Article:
Tinker, Tailor, Soldier Spy, John LeCarré (Alfred A. Knopf, 1974)

Grade: A — Great book, must read regardless of what Genres you enjoy.  Makes you think of things beyond the scope of the book. 

In brief:

The best, most realistic espionage novel ever written, bar none.  Far from the action thrillers spy story, this is a tense and gripping mystery.  For those of you who have never heard of it, Tinker, Tailor, Soldier Spy follows the search for a mole inside of British Intelligence. Indeed, it is this story that introduced the term mole to the general public.  It remains one of my absolute favorite books.  

Setting:

The Cold War, mostly in Europe, mostly the UK(and most mostly Southern England, most most mostly in and around London, but with bits in Cornwall).

In Depth:

Tinker, Tailor Soldier Spy is John LeCarre‘s (a.k.a. David Cornwall) masterpiece. Set at the height of the Cold War,[1] this tense search for a double agent inside British Intelligence serves as the very definition of a good espionage novel. Based loosely on the events surround the now infamous Cambridge Spy Ring (Philby, Blake and all that), it follows the meticulous search for a mole by a disgraced agent: George Smiley, a small, pudgy man with the nervous habit of cleaning his eye glasses with his tie.

George is a brilliant character, if somewhat unromantic.  His memory and analytical abilities are remarkable, but women do not find him particularly attractive, and his wife is constantly fooling around on him.  Indeed, the parallels between the shabby way that Anne (his wife) and the way the Circus (British Intelligence… presumably MI6), treat him show a somewhat clear symbolic correlation between the two.  This correlation is not, however, a hit-you-over-the-head symbolism, but rather artfully done.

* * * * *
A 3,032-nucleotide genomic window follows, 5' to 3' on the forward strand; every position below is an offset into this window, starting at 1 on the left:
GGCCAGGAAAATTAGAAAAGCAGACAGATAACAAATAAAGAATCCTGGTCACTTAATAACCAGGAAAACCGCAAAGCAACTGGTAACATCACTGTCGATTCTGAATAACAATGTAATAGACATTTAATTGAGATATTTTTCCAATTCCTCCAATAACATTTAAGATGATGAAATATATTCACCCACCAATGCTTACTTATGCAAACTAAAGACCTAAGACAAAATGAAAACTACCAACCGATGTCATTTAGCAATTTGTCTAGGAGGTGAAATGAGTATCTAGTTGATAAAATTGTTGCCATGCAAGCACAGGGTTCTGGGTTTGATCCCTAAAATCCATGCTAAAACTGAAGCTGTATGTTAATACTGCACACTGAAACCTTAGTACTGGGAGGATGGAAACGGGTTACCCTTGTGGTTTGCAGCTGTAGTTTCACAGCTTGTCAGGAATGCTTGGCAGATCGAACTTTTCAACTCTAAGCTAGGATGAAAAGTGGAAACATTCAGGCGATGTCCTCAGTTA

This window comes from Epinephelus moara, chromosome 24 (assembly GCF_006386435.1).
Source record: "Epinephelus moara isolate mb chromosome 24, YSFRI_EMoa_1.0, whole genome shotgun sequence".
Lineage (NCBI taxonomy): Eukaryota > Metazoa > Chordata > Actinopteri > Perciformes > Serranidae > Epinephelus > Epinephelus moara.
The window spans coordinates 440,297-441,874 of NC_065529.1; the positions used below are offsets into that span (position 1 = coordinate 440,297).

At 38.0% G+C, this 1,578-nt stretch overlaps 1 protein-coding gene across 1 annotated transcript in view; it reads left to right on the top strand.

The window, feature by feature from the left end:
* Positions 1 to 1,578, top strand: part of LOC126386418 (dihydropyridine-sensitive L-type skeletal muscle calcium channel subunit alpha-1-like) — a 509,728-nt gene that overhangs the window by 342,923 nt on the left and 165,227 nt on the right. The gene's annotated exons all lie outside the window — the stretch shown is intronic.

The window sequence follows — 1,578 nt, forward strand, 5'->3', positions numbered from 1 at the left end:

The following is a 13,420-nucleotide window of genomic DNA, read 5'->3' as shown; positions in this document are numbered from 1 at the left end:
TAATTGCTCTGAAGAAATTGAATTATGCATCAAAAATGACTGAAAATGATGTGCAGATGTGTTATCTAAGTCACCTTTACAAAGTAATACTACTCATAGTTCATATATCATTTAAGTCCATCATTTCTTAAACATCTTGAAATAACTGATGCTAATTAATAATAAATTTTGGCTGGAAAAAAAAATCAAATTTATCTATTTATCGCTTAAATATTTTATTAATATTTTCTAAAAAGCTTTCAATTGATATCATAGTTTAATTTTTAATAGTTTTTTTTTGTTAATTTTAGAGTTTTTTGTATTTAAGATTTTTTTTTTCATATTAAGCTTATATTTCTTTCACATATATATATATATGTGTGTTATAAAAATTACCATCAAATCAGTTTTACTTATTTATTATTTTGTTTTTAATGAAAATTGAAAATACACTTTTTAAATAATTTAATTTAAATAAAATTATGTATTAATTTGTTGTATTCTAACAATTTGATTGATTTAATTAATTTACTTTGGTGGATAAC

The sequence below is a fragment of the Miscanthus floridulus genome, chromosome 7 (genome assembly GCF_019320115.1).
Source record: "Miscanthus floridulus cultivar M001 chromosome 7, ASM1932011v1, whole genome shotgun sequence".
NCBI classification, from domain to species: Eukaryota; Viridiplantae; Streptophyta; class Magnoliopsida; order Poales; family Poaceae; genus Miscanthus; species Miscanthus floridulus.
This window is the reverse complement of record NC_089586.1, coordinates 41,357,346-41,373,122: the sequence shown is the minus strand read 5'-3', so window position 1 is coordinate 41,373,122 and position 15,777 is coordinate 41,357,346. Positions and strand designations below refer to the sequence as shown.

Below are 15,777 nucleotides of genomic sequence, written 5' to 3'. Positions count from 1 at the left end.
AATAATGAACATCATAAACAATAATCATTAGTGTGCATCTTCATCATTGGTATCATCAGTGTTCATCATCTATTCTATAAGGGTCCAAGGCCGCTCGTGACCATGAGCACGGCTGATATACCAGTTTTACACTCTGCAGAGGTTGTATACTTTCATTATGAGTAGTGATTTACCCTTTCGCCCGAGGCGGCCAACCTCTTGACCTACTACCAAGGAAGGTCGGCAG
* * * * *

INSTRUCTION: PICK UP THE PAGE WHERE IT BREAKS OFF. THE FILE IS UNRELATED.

The story opens with Control (the Head of the Circus) sending an agent named Jim Prideaux to Czechoslovakia in order to discover the identity of a mole planted high up inside British Intelligence.  There are four likely candidates, each code named after the nursery rhyme that lends the book its title.  Sadly, the mission goes terribly wrong and we soon find our following George Smiley through the streets of London in his forced retirement.  It seems that the Prideaux affair brought down Control and since Smiley was his right hand man, it brought down Smiley with him.  It does not take long, however for other evidence against the mole to present itself, and soon Smiley is recruited to ferret out the traitor.

From there we follow Smiley and his small team of off the record investigators trying to discover which of the remaining top men at the Circus is the double agent.  It is a brilliantly tense search of a style you seldom get in spy novels anymore, one that speaks of the real world, yet keeps one on the edge of your seat.  If you’re looking for a Bondesque spy adventure, go elsewhere, but if you’re looking for a brilliant book, buy this one.  


[1] Unless you (perhaps justifiably) view the Cuban Missile Crisis at the height of the Cold War, in which case, it’s after that.

Advertisements

About Thomas Evans

I'm a writer of mysteries, espionage, and speculative fiction. In my previous incarnation I was an archaeologist specializing in gender and identity in Iron and Bronze Age Europe. Mostly, however, I was known for my works with the use of geomatics, multiscalular spatial analysis and landscape theory within archaeology.
This entry was posted in Chronicle, Espionage, Mystery, Saga, Series, Stand Alone Novel, Strong Characters, Thoughtful, Thoughtful Espionage Tale and tagged , , , , , , , . Bookmark the permalink.

One Response to Tinker, Tailor, Soldier Spy, John LeCarré (Alfred A. Knopf, 1974)

  1. Pingback: Watch Tinker, Tailor, Soldier, Spy | The Movie Freak

Leave a Reply

Fill in your details below or click an icon to log in:

WordPress.com Logo

You are commenting using your WordPress.com account. Log Out / Change )

Twitter picture

You are commenting using your Twitter account. Log Out / Change )

Facebook photo

You are commenting using your Facebook account. Log Out / Change )

Google+ photo

You are commenting using your Google+ account. Log Out / Change )

Connecting to %s